More than words
After a few weeks of writing on this fourth iteration of Master Your Money, it became clear that I wouldn't be finished until spring. “No problem,” Chris said. “We'll shift things around. But maybe you should start working on the other parts of the course too.”
“Course?” I asked.
“Yes,” he said. “Master Your Money should be an entire course, not just a single guide. We can call the guide How to Become CFO of Your Own Life or something similar. But with a name like Master Your Money, we want to provide even more. For instance, you'll probably want to record some interviews with top financial writers and experts.”
For the next two months, I interspersed writing with recording. Although I'd become accustomed to being interviewed, I hadn't yet mastered the art of interviewing others. But I figured it out. Before long, I found that I enjoyed conducting interviews more than I liked writing!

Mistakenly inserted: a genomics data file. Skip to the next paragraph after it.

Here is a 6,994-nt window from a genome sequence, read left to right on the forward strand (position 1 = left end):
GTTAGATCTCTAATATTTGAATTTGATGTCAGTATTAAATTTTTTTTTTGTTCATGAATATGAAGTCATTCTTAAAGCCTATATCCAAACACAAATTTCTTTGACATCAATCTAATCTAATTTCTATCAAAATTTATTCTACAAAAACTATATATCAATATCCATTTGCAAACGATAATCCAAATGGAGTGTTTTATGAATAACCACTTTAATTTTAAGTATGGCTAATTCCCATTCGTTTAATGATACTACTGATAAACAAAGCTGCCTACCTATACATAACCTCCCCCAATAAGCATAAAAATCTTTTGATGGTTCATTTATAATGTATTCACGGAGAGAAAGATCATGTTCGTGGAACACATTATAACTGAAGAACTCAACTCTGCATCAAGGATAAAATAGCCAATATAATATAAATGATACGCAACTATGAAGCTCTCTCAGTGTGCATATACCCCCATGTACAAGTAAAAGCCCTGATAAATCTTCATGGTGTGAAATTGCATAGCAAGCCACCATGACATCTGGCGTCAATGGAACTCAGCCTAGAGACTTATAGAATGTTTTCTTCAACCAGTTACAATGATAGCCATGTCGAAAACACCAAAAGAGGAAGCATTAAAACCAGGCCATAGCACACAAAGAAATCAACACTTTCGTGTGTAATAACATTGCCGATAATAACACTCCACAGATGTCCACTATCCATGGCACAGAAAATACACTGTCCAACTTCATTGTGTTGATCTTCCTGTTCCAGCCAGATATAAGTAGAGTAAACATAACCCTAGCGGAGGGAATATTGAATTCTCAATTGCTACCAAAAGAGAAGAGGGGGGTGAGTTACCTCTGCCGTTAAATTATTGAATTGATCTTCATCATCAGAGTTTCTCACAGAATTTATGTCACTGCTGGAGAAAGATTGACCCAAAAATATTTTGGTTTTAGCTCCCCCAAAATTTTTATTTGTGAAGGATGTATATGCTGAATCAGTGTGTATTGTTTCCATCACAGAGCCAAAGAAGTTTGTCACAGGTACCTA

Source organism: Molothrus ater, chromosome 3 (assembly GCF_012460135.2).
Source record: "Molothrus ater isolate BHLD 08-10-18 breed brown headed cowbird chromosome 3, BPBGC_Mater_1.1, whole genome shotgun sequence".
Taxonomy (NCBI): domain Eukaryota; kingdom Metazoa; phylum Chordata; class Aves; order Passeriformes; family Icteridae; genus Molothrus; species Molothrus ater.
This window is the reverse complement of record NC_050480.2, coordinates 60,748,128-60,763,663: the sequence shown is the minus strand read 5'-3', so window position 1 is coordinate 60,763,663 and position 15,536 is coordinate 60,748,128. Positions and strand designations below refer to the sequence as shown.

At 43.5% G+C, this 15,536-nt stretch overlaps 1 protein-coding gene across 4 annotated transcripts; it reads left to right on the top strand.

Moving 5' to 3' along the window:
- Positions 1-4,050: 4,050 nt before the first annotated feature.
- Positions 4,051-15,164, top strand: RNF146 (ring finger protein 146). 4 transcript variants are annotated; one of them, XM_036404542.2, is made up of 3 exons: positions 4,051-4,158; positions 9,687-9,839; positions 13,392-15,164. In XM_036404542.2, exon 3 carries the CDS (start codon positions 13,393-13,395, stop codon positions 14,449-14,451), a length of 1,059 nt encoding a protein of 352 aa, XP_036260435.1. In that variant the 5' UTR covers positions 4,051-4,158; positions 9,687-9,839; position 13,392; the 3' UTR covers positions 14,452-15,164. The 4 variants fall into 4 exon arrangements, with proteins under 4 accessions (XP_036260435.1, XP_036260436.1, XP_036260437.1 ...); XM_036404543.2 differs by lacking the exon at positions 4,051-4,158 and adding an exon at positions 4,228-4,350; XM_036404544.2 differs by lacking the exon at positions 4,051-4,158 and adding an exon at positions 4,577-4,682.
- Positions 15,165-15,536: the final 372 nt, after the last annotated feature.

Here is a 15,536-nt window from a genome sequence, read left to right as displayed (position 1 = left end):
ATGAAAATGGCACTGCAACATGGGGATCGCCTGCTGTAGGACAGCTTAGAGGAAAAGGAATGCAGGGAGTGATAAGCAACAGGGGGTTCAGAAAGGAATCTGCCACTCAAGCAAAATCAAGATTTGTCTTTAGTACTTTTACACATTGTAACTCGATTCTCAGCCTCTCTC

I recorded interviews with some of my favorite finance folks, including:
- Jean Chatzky, whose books helped me start digging out of debt
- Gretchen Rubin, best-selling author of The Happiness Project
- Liz Weston, one of the country's most popular financial columnists
- Ramit Sethi, the mastermind behind the book (and blog) I Will Teach You to Be Rich
- Adam Baker, former Get Rich Slowly staff writer and a good friend
- Mr. Money Mustache, whose polarizing ideas and personality have had a tremendous impact on my philosophical development
In the end, I'd accumulated 18 interviews totaling over eight hours of audio!
“Great,” Chris said. “Let's do more. When people buy the course, let's give them a weekly email to remind them of all the different things they can do to master their money.”
Back to the office I went. I created a list of 52 topics that I thought were crucial for anyone wanting to take control of their finances. I researched. I wrote. I edited. I scheduled these emails to go out every Monday for an entire year.